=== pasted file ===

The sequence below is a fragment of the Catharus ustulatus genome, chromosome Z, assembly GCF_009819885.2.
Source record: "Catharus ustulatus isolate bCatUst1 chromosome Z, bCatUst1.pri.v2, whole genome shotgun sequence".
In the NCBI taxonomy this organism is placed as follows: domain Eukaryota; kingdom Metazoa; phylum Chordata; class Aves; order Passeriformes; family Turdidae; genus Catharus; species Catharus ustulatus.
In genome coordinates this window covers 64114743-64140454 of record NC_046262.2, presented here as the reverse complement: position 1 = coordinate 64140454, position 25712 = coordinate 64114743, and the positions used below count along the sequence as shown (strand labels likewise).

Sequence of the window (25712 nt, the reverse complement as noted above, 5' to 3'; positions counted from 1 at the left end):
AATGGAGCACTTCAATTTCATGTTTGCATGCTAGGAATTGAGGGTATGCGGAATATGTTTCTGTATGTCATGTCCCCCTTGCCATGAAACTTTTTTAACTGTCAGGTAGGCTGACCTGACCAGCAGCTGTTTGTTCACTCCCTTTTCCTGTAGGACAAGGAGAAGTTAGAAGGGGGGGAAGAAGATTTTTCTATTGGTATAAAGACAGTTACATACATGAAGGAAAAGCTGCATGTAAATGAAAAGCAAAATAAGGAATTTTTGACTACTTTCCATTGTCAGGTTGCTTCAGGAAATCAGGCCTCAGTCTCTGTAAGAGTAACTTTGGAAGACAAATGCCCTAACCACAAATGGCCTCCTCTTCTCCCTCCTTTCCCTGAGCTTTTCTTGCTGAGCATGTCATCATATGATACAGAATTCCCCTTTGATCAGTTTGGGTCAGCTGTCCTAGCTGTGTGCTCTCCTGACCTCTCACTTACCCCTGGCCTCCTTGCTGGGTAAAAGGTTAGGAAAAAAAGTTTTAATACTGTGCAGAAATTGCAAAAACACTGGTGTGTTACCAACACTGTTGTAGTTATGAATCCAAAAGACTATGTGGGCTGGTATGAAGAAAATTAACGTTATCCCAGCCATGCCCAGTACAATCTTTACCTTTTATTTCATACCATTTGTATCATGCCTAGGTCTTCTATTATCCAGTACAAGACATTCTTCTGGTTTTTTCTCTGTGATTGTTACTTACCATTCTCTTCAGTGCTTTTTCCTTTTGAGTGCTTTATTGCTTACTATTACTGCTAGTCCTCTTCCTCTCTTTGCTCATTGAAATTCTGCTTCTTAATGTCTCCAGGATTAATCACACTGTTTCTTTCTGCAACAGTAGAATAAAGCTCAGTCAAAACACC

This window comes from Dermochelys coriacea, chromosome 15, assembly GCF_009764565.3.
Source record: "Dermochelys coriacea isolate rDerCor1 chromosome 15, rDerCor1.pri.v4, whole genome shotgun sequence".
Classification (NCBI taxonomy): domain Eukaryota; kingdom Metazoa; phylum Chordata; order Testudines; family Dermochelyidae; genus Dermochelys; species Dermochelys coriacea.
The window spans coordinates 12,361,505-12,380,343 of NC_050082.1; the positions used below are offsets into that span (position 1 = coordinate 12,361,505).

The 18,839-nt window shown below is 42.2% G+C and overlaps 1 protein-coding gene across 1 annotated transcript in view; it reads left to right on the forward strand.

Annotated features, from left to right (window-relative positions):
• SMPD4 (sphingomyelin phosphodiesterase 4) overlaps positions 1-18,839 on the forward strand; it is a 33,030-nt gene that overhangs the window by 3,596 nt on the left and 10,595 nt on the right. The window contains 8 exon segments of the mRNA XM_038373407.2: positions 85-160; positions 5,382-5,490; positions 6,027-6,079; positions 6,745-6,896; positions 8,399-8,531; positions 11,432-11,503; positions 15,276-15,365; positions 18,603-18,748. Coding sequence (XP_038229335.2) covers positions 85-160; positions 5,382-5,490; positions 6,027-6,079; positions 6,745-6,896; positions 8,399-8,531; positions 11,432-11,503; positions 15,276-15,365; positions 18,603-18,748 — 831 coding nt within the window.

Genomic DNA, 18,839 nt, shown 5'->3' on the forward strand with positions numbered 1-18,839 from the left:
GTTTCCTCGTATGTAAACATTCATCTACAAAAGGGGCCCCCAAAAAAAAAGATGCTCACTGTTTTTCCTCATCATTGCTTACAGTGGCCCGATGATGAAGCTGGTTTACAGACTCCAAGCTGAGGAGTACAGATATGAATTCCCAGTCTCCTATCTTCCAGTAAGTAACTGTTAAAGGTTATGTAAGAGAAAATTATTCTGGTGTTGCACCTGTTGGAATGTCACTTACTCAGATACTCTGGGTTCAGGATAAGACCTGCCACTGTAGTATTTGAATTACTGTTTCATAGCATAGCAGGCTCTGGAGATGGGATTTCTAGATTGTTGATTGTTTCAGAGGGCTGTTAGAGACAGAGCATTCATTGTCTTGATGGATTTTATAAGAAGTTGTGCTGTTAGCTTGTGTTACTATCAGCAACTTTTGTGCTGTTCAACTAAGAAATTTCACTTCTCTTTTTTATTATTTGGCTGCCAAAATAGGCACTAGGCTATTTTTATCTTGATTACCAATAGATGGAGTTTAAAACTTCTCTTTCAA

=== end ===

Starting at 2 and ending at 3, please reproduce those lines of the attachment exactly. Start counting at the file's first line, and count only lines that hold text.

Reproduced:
Source record: "Catharus ustulatus isolate bCatUst1 chromosome Z, bCatUst1.pri.v2, whole genome shotgun sequence".
In the NCBI taxonomy this organism is placed as follows: domain Eukaryota; kingdom Metazoa; phylum Chordata; class Aves; order Passeriformes; family Turdidae; genus Catharus; species Catharus ustulatus.